In the wake of the 2010 midterms, newly elected Republican governors have, quite rightly, targeted public-sector unions — specifically, their lavish, taxpayer-funded pensions — in an effort to rein in state budget deficits. The results have been mixed (see: Wisconsin’s Scott Walker vs. Ohio’s John Kasich), and the struggle continues.
But there is a less-publicized flip side to the GOP’s campaign to wrest power from entrenched union interests. Whereas Republican governors are attempting to limit the influence of public-sector unions, their Democratic counterparts — the near-exclusive beneficiaries of union largesse — are looking to expand it.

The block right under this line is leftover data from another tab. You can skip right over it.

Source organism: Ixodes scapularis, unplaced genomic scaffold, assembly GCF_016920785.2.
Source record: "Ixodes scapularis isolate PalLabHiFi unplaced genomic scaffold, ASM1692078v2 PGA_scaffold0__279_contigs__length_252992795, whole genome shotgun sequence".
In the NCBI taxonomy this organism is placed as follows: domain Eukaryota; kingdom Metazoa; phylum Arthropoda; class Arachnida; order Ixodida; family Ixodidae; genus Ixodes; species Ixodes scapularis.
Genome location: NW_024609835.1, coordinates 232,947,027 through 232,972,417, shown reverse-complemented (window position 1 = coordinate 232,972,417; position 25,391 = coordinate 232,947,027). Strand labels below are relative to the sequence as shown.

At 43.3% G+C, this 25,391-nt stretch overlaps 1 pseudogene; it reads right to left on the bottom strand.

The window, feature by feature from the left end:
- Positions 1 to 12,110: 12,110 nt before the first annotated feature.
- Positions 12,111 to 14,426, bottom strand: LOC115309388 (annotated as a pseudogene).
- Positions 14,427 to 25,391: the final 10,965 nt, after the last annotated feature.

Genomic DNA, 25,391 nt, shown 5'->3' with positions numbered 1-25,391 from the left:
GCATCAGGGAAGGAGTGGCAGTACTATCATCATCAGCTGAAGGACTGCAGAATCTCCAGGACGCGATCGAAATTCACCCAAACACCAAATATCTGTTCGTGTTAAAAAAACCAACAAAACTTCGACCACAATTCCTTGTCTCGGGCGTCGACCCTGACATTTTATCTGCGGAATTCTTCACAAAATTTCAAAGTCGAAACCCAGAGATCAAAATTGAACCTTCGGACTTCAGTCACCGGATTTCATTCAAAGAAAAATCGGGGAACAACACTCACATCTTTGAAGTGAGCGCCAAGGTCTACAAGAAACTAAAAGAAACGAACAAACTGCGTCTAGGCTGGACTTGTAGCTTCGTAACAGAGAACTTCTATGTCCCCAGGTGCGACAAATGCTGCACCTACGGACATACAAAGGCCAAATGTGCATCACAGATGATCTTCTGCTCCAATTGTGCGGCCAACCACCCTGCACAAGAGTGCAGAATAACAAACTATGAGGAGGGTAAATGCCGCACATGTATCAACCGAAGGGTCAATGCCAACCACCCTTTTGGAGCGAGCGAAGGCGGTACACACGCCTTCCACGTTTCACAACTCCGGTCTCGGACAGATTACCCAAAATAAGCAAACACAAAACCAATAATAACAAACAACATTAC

In Connecticut and Minnesota, the 2010 gubernatorial elections saw outgoing GOP governors succeeded by labor-backed Democrats. Naturally, the victors in both states — Dan Malloy (Conn.) and Mark Dayton (Minn.) — have made union recompense a priority in their first year in office. Both have recently issued executive orders seeking to categorize home-based child-care providers as “government employees,” thus making them eligible for unionization and, more importantly, susceptible to union dues.